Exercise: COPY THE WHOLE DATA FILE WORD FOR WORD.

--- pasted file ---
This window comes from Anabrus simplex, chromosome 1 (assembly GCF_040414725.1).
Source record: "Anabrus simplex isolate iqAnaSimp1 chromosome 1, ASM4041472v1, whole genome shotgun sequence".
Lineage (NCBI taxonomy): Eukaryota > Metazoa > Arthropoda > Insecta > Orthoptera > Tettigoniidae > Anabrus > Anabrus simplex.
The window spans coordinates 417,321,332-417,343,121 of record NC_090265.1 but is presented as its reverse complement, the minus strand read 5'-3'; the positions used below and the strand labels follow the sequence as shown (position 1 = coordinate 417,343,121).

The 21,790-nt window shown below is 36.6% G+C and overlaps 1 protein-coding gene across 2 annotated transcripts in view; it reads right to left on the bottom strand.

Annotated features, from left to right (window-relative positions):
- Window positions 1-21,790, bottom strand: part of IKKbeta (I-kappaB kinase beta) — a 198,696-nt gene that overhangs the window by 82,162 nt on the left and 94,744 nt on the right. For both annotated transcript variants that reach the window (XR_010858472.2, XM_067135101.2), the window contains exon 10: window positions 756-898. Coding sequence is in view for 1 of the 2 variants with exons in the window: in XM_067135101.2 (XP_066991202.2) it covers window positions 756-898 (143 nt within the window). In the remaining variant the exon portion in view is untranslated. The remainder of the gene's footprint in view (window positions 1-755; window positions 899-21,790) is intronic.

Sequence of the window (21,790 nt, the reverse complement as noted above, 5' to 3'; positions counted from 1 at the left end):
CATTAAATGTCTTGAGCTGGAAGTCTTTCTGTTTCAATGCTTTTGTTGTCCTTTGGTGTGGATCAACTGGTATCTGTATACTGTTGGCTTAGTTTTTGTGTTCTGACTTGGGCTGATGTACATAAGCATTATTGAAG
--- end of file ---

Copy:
This window comes from Anabrus simplex, chromosome 1 (assembly GCF_040414725.1).
Source record: "Anabrus simplex isolate iqAnaSimp1 chromosome 1, ASM4041472v1, whole genome shotgun sequence".
Lineage (NCBI taxonomy): Eukaryota > Metazoa > Arthropoda > Insecta > Orthoptera > Tettigoniidae > Anabrus > Anabrus simplex.
The window spans coordinates 417,321,332-417,343,121 of record NC_090265.1 but is presented as its reverse complement, the minus strand read 5'-3'; the positions used below and the strand labels follow the sequence as shown (position 1 = coordinate 417,343,121).

The 21,790-nt window shown below is 36.6% G+C and overlaps 1 protein-coding gene across 2 annotated transcripts in view; it reads right to left on the bottom strand.

Annotated features, from left to right (window-relative positions):
- Window positions 1-21,790, bottom strand: part of IKKbeta (I-kappaB kinase beta) — a 198,696-nt gene that overhangs the window by 82,162 nt on the left and 94,744 nt on the right. For both annotated transcript variants that reach the window (XR_010858472.2, XM_067135101.2), the window contains exon 10: window positions 756-898. Coding sequence is in view for 1 of the 2 variants with exons in the window: in XM_067135101.2 (XP_066991202.2) it covers window positions 756-898 (143 nt within the window). In the remaining variant the exon portion in view is untranslated. The remainder of the gene's footprint in view (window positions 1-755; window positions 899-21,790) is intronic.

Sequence of the window (21,790 nt, the reverse complement as noted above, 5' to 3'; positions counted from 1 at the left end):
CATTAAATGTCTTGAGCTGGAAGTCTTTCTGTTTCAATGCTTTTGTTGTCCTTTGGTGTGGATCAACTGGTATCTGTATACTGTTGGCTTAGTTTTTGTGTTCTGACTTGGGCTGATGTACATAAGCATTATTGAAG